This webinar is an activity of EA’s Applied IoT Engineering Community. See http://iot.engineersaustralia.org.au/ for more information. Title: Smart metering for water with the Internet of Things Presenters: Rian Sullings, Manager Smart Metering and IoT, WaterGroup What you will learn: How IoT is revolutionising the water industry How to fast-track IoT implementations Key challenges in adopting IoT and how to overcome them Description: The application internet of things technologies to high water users is delivering significant results, as evidenced by WaterGroup receiving awards for the highest impact of IoT technologies to date. The company has developed low cost, high volume remote sensing devices using new low power wide area communication technologies and advanced data analytics to develop new business models for the management of water use. Users are more easily able to identify water leaks and consumption trends, to generate insights and facilitate smarter action. About the presenter: Rian Sullings helps people understand their utility resource use to improve efficiency and reduce costs with the latest IoT tools and business models. With a key focus on the adoption of new technologies, Rian has been instrumental in the successful adoption of smart metering and remote sensing by some of Australia’s largest utilities and water users. Some of his achievements include the successful delivery of millions of dollars of water saving IoT projects for organisations such as QANTAS, Coles, Sydney Water, Honeywell, and the Department of Education, as well as the development of the first Sigfox enabled smart water metering device outside Europe and North America. When: 12 midday in Sydney. If you are in a state with a different time zone from NSW, please determine your local time. The date is above. The presentation will last 30 minutes followed by question time. Where: The presentation is by webinar. After registering you will be sent details of how to logon. Cost: This presentation is free to members of Engineers Australia (EA), the Australian Computer Society (ACS), the Institution of Engineering and Technology (IET) and IEEE. Just provide your membership number during registration for the event. The cost for non-members is $30. How to register: Please register on the Engineers Australia event system, link above. Note, to register you need to have a free EA ID which you can get on the first screen of the registration page. Take note of your ID number for future events.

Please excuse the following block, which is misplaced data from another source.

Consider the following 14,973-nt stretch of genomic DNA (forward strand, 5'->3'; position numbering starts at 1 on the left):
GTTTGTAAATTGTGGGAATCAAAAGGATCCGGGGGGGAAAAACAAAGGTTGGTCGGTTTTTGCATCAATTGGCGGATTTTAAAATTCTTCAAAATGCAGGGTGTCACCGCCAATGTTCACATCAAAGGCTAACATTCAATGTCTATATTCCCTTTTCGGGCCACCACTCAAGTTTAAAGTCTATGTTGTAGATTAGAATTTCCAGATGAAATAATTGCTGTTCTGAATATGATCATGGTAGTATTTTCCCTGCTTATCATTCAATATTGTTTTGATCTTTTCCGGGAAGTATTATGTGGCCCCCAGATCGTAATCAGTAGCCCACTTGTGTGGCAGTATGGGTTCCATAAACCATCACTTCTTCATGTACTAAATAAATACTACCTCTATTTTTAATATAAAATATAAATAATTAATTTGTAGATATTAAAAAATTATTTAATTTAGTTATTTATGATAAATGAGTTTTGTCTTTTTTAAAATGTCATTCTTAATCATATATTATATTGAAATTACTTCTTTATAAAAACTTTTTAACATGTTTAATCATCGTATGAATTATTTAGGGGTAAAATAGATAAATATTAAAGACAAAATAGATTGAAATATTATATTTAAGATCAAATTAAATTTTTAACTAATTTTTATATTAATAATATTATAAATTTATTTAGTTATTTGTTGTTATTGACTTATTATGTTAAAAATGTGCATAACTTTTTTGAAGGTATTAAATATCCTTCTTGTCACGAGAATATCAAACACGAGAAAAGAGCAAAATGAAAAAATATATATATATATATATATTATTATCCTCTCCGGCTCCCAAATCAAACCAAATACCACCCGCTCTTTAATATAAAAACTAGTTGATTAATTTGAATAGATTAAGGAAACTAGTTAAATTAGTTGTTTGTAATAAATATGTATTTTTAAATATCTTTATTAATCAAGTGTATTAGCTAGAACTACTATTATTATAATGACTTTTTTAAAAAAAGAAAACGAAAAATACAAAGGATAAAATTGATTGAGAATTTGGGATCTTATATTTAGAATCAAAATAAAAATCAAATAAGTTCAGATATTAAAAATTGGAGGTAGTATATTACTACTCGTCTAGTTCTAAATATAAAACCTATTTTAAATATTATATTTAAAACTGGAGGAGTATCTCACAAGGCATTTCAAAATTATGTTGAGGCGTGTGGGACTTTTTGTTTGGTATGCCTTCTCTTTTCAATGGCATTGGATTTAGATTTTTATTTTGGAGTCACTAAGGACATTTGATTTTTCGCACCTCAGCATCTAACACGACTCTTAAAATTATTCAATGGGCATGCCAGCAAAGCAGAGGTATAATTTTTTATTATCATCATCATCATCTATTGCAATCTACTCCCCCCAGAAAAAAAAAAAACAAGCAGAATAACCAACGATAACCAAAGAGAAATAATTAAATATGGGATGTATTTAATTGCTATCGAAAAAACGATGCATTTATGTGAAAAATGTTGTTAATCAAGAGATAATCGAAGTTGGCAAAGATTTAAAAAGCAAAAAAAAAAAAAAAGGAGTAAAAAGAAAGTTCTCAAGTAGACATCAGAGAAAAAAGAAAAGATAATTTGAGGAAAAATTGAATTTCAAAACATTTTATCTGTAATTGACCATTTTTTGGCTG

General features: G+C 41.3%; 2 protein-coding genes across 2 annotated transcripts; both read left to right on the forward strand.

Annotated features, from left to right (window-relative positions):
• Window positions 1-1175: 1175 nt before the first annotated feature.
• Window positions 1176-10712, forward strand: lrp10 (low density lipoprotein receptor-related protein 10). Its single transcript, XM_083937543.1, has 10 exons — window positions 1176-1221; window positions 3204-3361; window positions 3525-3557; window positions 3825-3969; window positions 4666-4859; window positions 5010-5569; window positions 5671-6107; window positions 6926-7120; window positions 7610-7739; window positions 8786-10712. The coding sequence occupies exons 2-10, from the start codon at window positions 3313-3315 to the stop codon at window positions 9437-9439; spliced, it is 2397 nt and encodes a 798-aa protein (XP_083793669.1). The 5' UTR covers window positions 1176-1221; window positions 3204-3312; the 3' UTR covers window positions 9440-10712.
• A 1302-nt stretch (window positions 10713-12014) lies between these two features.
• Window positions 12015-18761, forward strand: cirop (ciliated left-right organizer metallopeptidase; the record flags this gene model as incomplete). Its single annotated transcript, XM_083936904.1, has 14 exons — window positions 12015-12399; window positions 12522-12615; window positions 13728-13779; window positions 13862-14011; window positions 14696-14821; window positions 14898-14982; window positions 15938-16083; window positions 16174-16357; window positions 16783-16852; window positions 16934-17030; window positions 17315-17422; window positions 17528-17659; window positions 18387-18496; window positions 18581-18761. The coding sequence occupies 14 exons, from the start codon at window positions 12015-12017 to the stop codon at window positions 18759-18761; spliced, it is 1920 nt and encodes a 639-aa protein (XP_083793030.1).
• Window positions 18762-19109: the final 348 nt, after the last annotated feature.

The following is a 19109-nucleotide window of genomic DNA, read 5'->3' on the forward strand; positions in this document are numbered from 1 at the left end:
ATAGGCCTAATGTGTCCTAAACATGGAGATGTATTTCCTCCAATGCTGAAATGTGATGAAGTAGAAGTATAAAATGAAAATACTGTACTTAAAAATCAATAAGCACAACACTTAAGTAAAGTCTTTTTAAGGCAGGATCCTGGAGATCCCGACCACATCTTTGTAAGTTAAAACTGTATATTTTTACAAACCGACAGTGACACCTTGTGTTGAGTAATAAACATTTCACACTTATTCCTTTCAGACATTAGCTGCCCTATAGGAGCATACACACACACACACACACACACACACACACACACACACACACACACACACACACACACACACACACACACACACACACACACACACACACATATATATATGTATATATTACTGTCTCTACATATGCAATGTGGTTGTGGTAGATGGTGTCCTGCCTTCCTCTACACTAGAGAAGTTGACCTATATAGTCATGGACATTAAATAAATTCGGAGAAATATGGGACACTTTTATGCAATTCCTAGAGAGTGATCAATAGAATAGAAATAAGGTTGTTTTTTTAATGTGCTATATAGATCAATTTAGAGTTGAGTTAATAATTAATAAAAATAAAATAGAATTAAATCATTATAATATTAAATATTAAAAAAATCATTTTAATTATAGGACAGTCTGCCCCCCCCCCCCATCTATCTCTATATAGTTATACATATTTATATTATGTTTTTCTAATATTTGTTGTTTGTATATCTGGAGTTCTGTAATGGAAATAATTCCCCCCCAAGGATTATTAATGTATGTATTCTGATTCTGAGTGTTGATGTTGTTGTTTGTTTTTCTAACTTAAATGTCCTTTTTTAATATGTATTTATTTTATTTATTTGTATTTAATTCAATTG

3. Transforming businesses in a digital world